A very important step in getting a good used car deal is to get the history report of the car. Check service history of the car and also try and have a word with the owner of the car. It is also a good idea to take along a reliable mechanic to check the car out. Items that you should definitely look for are any signs of a major accident (usually a keen eye can spot major paint work done on a vehicle), unusual wear and tear on tyres and suspension bushings and at this point it would be a good idea to take the car out for a drive and listen for any unusual sounds. Another important element to scan is the paperwork. Make sure the vehicle’s papers are complete and up to date. This will be helpful when transferring the car to your name and you do not want to get stuck with a car that cannot be registered in your name. Only if you are completely satisfied with the car should you continue pursuing it.
Go for a test drive
Get hold of a trusted mechanic and go for a test drive in the car you intend to buy. There is a lot you can learn about the car in this process. Make sure you simulate your normal driving pattern and take the car to roads and areas that you will normally be driving it on. Check the engine for noise and vibration, brake, clutch, gearbox, suspension, rattles and squeaks.
Irrespective of whether you're dealing with a used car dealer or a private party, make sure you let them know that you’re ready to strike the deal on the spot, but you want then to rework the price. At the same time, you need to put up a valid argument as to why you feel that the price is too high. Try putting up an acceptable and rational offer. Walk out in case you’re not comfortable with the deal and avoid falling for offers which might prove to be a loss making proposition.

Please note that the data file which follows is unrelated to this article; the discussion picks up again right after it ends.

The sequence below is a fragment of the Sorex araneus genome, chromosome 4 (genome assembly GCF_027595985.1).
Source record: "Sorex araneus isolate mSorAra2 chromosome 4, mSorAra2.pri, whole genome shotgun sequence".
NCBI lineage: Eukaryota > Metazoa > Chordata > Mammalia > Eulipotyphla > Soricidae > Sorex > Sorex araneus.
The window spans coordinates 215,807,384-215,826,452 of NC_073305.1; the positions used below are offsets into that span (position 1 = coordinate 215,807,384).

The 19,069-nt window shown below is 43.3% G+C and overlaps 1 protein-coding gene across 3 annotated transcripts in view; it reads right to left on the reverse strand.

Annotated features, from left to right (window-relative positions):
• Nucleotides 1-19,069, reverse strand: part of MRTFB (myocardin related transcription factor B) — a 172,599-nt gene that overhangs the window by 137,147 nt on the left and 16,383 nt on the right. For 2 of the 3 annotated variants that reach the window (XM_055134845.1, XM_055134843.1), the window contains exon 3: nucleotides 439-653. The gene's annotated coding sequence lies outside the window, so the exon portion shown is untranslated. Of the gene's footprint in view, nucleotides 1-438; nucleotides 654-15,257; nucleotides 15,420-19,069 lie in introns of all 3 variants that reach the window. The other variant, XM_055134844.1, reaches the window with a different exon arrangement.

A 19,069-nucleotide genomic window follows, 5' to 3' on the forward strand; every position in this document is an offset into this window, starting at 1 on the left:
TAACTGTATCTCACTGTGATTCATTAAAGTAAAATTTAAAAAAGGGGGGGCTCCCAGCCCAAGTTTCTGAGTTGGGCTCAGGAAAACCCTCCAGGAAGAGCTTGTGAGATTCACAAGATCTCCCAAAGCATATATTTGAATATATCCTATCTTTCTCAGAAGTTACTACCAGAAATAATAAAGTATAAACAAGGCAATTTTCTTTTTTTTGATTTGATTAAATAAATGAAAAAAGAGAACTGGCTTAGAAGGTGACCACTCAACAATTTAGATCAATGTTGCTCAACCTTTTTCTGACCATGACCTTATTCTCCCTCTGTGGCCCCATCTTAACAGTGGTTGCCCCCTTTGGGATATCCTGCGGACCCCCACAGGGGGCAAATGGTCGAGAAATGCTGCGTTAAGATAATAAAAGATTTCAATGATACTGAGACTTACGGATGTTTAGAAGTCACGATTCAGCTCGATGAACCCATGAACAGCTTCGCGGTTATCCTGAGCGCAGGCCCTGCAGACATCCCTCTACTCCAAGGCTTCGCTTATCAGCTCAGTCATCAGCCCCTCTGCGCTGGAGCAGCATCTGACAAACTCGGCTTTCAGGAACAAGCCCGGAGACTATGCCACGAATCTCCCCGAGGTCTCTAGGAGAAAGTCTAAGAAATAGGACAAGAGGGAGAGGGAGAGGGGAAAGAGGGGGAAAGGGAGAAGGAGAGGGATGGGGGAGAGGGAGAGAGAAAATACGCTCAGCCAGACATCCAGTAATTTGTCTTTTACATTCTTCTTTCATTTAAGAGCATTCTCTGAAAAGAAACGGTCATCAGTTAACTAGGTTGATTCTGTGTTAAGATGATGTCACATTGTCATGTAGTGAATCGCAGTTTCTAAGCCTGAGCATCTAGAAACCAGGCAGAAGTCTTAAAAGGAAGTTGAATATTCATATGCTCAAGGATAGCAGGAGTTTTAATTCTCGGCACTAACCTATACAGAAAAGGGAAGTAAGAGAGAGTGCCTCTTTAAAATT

You could approach rrivate sector banks like HDFC Bank to finance your used car. Public sector banks do not differentiate between new and used cars. Apart from these, Asset Finance companies like Magma Fincorp Limited also finances used cars. The rate of interest in this segment varies between 15 per cent to 18 per cent, based on customer profile, car make and model, its tenure and usage.
Make it a point to check a car’s original documentation for discrepancies. Some documents that a customer should verify include:
1. RTO tax receipt: This is now a one-time tax and the original owner should pay it.
2. Registration of the car: Check for the state of registration and see if the letters “DRC” appear on it anywhere. DRC means Duplicate Registration Certificate.
3. Insurance: Check whether the insurance is comprehensive or basic third-party and when it will expire.
4. Original invoice: Take a look at the car’s original invoice. Details like the chassis and engine numbers can be found here.
5. Finance NOC: If you are looking at a financed car, make sure that the NOC is available.
Finally inspect the car before you take delivery and make sure all the repair work if needed has been carried out. Once all done, you’re ready to drive off in your “New Used Car”.